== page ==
Repton knew not only the pictorial effect of a single sketch, but also the effect of the illusion of motion created by arranging several sketches, and utilized it in his sketch to make the reader experience it. In particular, the ‘cover’, which creates the effect of covering and re-exposing a part of the sketch, was not only suitable for contrasting before and after the improvement of the private property, but also creates the aesthetics of disappearance and revelation experienced while moving through the garden. It was also an excellent device.
At the base of his design principle, the intention is to diversify the viewpoint and organically connect them to give the viewer aesthetic experience of colorful scenery. Also, when the viewer was in a stationary state, the motion of the landscape elements was enjoyed. The design strategy in consideration of these motions reminds us of the “motion of landscape elements” of Hirschfeld described earlier.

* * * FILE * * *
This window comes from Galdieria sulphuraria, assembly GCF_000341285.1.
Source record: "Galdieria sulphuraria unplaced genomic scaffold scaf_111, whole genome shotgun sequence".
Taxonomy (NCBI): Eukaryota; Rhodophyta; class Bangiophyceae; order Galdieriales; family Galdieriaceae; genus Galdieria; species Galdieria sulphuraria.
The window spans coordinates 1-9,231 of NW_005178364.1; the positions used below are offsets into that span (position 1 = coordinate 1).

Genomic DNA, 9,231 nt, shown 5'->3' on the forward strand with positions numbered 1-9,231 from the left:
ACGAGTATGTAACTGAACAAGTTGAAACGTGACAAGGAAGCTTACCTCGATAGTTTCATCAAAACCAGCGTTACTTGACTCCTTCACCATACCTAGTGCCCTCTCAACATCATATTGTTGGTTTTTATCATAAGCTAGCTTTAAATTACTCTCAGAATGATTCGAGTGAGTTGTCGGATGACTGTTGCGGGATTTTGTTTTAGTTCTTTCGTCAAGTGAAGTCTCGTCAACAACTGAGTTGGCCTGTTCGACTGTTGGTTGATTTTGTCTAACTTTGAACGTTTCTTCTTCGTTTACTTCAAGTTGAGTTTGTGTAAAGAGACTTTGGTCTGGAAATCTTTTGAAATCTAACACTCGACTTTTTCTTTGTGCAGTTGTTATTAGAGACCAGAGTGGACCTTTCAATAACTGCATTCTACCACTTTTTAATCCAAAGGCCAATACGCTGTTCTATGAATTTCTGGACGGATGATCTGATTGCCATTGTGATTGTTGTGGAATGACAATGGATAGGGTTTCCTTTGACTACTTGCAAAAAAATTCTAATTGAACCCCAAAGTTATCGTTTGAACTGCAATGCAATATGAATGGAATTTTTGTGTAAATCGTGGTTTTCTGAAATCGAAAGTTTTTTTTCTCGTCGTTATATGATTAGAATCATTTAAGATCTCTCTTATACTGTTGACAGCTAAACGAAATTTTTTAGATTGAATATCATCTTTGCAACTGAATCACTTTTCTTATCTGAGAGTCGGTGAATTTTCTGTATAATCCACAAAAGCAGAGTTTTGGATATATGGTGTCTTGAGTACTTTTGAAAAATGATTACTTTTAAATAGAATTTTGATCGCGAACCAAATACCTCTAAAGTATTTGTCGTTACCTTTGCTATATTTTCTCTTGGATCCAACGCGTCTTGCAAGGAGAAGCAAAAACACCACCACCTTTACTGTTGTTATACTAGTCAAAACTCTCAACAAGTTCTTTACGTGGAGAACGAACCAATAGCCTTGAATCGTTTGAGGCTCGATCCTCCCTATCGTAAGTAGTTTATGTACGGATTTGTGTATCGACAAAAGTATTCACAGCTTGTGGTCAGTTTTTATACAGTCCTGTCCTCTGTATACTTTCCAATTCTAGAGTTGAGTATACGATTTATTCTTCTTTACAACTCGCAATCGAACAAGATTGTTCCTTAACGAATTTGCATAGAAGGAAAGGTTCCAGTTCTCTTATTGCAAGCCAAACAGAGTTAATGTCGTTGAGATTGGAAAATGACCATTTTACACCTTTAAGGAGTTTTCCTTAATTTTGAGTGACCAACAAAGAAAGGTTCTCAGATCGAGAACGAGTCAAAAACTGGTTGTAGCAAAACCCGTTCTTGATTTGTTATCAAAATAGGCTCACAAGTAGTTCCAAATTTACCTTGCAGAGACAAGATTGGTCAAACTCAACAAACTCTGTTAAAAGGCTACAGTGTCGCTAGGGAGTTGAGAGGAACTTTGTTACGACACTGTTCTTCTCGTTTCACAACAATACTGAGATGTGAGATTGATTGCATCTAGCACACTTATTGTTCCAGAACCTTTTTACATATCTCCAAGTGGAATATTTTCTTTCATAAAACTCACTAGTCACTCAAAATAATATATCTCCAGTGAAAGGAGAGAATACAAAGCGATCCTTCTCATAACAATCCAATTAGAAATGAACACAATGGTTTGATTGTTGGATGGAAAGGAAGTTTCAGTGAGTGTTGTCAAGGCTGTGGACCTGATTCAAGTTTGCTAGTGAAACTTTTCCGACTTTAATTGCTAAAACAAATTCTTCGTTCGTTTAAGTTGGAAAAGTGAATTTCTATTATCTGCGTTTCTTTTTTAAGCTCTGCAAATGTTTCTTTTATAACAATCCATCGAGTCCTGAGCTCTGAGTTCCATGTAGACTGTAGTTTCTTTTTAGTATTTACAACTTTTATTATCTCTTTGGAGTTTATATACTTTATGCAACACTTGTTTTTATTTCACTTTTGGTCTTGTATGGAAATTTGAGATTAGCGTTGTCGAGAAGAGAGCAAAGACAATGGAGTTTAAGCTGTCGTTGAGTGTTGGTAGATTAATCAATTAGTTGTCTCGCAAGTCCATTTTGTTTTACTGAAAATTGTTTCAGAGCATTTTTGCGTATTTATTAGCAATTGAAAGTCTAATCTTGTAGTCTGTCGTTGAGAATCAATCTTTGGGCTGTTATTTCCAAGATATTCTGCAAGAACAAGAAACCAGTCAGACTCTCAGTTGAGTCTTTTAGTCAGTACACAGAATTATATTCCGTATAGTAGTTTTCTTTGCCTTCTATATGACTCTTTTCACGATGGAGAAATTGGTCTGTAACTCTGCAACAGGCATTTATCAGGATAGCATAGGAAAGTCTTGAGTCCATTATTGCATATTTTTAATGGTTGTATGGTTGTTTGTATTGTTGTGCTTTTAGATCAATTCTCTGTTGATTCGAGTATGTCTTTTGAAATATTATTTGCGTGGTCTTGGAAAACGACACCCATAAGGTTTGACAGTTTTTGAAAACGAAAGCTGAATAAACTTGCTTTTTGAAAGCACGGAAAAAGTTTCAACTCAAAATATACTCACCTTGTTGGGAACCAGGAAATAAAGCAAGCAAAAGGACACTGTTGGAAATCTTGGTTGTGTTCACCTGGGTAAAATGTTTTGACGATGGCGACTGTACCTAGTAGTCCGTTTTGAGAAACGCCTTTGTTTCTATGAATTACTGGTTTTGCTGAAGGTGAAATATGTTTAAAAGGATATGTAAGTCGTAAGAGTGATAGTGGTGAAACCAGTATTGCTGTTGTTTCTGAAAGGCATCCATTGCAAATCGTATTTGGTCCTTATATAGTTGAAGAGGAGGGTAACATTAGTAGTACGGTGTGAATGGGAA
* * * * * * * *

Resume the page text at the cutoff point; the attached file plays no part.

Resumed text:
Repton systematically designed the road by separating the carriage path and the walking path, which shows that Repton recognized that the speed of carriage and walking was different, and designed the landscape in consideration of the difference in aesthetic experience.
The garden aesthetics of this period provide implications for contemporary landscape design. First, in a situation where storytelling is becoming important as a strategy for creating memories of a recent place, the process of appreciating the place’s memories through an associative method as the viewer moves and encounters objects is the same as the spatial design principle of picturesque aesthetics. Second, picturesque garden and picturesque aesthetic reflect the visuality of motion, and it is a multisensory art that uses not only vision but also hearing and smell. In this context, the urban landscape can reflect the “aesthetics of motion,” where urban experience and visual culture are linked.